The Big Poor People
They rose up into the air and flew away and out of sight into the sky. Then the King and his people, and Lir and his people, went back to their castles, and they never saw the four white swans again.
"The four white swans flew to Loch Derg, and there for many years they swam on the lake, and fed and slept among the rushes along the shores. In the summer the lake was pleasant and cool, the air was clear and mild, the sky was blue, and the sun was bright and beautiful. Then Fair-shoulder and her brothers forgot that they were unhappy. They sang songs to one another and scarcely remembered that they had ever been anything but swans, swimming on this peaceful water. But when the winter came and the ice was all around, and the wind from the north blew the snow against them, so that it froze among their feathers and they could scarcely move, they were so stiff and so cold—then they remembered how happy they had been in their father's castle. They could not sing now—not even sad songs. They only longed to have their human shape again and to be back in their old home.
"But after many, many years more had passed they ceased to wish for home. They had been swans so long now that it did not seem to them that they had ever been anything else. When the winter came again and again and again, and the days of chilling storm and the nights of freezing darkness were upon them, the poor brothers longed for nothing but the end of it all. The thought of the old castle hall, with its bright fires and its feasts and its music of minstrels and its dances and its games, was only another pain to them, and they wished only to die and to leave their sorrows.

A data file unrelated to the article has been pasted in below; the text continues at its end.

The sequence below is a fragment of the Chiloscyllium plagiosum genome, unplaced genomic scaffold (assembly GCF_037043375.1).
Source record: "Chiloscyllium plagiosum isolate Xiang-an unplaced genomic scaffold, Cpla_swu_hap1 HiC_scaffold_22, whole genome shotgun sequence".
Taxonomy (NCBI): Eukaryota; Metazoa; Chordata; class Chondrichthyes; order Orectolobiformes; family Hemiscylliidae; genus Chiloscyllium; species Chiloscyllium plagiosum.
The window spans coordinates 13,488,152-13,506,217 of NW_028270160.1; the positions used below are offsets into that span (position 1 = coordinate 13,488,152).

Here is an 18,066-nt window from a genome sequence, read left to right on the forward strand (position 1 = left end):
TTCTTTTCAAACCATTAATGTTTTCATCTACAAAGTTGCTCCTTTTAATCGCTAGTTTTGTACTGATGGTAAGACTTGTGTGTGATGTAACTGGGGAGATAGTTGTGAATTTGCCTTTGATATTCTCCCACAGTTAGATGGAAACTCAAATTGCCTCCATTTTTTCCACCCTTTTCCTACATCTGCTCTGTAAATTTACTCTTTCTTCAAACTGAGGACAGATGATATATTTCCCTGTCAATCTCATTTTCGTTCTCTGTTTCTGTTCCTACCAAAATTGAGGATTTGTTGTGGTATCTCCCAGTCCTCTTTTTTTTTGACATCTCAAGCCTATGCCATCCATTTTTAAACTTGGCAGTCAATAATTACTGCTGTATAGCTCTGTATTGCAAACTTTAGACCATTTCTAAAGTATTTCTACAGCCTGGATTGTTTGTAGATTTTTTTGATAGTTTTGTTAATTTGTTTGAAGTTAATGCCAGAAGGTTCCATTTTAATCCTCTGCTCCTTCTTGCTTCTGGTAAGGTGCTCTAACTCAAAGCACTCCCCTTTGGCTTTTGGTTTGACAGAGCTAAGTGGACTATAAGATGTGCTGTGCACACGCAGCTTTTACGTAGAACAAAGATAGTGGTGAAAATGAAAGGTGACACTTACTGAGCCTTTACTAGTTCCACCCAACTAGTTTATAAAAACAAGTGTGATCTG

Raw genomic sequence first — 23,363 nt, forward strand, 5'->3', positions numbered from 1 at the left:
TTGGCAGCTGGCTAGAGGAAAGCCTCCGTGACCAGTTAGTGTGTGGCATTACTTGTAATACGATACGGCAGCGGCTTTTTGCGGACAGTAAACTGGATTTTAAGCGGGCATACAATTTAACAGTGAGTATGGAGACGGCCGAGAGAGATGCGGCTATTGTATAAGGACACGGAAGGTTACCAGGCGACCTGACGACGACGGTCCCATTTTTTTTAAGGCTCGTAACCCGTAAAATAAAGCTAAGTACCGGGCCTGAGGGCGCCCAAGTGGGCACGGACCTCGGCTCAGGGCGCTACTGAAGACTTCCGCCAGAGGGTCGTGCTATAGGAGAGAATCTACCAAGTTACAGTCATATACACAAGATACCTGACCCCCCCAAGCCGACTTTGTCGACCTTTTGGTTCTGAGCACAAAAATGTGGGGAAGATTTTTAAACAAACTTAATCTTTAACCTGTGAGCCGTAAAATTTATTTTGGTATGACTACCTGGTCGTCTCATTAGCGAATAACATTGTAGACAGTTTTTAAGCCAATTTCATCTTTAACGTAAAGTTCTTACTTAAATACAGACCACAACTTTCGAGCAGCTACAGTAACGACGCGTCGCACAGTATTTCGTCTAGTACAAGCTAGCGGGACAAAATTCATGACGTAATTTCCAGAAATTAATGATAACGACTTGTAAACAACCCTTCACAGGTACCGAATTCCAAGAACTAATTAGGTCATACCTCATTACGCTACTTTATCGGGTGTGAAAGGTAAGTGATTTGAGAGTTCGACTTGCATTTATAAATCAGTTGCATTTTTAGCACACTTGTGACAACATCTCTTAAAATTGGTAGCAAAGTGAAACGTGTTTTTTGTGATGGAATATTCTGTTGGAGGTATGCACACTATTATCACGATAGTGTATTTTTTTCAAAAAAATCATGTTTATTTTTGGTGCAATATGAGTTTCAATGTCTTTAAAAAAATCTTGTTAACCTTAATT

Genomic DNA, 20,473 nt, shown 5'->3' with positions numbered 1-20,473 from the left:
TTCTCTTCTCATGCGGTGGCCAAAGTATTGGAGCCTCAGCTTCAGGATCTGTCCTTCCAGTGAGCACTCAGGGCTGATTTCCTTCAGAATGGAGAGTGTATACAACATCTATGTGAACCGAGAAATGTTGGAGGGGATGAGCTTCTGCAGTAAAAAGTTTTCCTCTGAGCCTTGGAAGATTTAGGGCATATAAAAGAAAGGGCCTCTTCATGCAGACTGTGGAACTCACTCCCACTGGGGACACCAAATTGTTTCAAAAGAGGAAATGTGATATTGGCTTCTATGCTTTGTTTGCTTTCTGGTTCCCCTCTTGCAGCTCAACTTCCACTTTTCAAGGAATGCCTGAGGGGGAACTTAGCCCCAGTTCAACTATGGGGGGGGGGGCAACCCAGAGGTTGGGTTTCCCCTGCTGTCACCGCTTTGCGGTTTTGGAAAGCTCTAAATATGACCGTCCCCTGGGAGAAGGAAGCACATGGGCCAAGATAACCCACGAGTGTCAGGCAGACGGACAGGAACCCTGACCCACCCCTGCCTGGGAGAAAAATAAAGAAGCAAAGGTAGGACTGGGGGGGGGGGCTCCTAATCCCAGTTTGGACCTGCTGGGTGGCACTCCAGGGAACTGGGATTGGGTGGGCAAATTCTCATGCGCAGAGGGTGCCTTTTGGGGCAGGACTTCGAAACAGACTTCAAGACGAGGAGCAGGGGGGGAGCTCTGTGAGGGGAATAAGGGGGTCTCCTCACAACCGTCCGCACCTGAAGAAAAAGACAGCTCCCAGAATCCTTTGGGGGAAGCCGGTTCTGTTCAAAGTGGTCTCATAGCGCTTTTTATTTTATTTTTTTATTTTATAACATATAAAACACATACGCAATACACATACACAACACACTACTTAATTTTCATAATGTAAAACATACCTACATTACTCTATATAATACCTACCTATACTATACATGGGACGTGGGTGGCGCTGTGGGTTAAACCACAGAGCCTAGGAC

"Then they crowded close together, to be as warm as they could, and Fair-shoulder tried to spread her wings over her brothers, to keep the storm from them. She tried to comfort them, and she told them again and again the story that she had heard from the people who stood by the lake to hear them sing, the story that the King had told, that, after many hundreds of years, strange men should come across the sea to Erin—men with shaven heads; that they should build houses and set up tables in the east ends of their houses, and that they should ring bells; and when the swans should hear the first sound of those bells they should have their human shape again, and then they should be happy forever.